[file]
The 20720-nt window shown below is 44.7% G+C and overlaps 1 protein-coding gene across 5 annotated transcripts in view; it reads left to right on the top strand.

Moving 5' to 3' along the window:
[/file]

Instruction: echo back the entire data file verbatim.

The 20720-nt window shown below is 44.7% G+C and overlaps 1 protein-coding gene across 5 annotated transcripts in view; it reads left to right on the top strand.

Moving 5' to 3' along the window: